We could also circumvent the UN's paralysis by granting the G20, an institution that's far from being perfect but is at least more representative of the world's reality, enough power to give it institutional legitimacy. These are, of course, mere ideas and possibilities, but they deserve a good hard look.

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Ideas

A Writer's Advice For How To Read The Words Of Politics

Colombia's reformist president has promised to tackle endemic violence, economic exclusion, pollution and corruption in the country. So what's new with a politician's promises?

Image of Colombian President Gustavo Petro speaking during a press conference in Buenos Aires on Jan 14, 2023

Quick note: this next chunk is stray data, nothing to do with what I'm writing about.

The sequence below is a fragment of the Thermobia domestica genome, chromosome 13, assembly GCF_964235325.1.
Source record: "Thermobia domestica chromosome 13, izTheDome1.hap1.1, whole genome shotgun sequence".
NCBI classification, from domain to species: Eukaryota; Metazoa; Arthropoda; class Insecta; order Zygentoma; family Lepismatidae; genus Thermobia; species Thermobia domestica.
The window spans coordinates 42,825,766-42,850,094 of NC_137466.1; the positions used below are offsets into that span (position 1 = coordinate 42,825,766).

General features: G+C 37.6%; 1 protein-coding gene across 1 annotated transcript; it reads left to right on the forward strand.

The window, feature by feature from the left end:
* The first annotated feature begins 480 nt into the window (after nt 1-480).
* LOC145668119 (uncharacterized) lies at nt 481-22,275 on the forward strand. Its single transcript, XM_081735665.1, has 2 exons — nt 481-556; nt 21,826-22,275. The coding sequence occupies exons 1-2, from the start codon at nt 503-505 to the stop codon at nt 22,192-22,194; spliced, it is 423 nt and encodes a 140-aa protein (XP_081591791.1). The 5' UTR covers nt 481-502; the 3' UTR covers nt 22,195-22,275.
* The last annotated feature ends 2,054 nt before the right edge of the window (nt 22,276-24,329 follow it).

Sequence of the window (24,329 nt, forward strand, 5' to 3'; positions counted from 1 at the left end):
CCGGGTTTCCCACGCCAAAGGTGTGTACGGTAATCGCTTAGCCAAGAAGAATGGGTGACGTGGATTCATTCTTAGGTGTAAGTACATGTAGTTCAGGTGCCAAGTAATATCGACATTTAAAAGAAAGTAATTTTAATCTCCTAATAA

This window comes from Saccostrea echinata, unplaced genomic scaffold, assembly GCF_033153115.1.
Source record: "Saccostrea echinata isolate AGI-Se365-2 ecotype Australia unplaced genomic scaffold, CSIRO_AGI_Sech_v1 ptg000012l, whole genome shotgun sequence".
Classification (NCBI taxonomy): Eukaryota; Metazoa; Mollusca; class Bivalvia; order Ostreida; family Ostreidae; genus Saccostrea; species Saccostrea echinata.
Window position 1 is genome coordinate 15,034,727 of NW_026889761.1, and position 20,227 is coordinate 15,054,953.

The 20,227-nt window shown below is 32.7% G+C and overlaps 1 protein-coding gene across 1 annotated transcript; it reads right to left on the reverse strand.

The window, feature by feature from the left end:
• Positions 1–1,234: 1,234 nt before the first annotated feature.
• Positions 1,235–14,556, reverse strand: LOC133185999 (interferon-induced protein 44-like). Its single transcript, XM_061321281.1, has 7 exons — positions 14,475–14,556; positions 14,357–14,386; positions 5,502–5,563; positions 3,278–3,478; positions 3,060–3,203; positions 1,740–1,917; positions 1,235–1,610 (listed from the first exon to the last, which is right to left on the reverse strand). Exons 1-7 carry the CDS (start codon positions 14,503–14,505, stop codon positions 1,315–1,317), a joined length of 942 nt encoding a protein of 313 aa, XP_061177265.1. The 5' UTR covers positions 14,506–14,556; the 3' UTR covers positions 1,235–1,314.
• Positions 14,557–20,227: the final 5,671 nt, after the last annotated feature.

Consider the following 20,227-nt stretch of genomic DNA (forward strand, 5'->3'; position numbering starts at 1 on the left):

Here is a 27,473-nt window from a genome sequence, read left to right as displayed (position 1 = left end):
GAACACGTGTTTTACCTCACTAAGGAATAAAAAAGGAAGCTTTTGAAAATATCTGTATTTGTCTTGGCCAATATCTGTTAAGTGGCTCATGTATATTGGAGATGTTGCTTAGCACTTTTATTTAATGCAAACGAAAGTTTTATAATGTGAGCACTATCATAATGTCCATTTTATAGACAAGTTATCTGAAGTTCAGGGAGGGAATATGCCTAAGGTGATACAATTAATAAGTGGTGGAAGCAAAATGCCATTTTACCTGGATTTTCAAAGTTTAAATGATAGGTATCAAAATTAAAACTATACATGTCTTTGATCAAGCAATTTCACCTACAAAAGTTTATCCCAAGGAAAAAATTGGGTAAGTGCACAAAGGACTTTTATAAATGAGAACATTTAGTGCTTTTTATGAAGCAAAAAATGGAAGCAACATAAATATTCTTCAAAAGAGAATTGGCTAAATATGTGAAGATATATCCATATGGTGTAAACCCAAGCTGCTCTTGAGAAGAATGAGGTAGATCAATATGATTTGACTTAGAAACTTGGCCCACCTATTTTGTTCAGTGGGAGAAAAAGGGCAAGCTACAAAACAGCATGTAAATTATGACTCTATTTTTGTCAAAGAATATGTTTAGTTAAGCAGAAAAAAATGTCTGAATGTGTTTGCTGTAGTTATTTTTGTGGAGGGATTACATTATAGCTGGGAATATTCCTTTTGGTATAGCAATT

Colombian President Gustavo Petro, speaks during a press conference in the Community of Latin American and Caribbean States (CELAC) Summit in Buenos Aires, Argentina, on January 24, 2023.

Manuel Cortina/ZUMA
Héctor Abad Faciolince

-Essay-

BOGOTÁ — Don't concentrate on his words, I was once advised, but look at what he's doing. I heard the words so long ago I cannot recall who said them. The point is, what's the use of a husband who vows never to beat his wife in January and leaves her with a bruised face in February?

Words are a strange thing, and in literal terms, we must distrust their meaning. As I never hit anyone, I have never declared that I wouldn't. It never occurred to me to say it. Strangely, there is more power and truth in a simple declaration like "I love her" than in the more emphatic "I love her so much." A verbal addition here just shrinks the "sense" of love.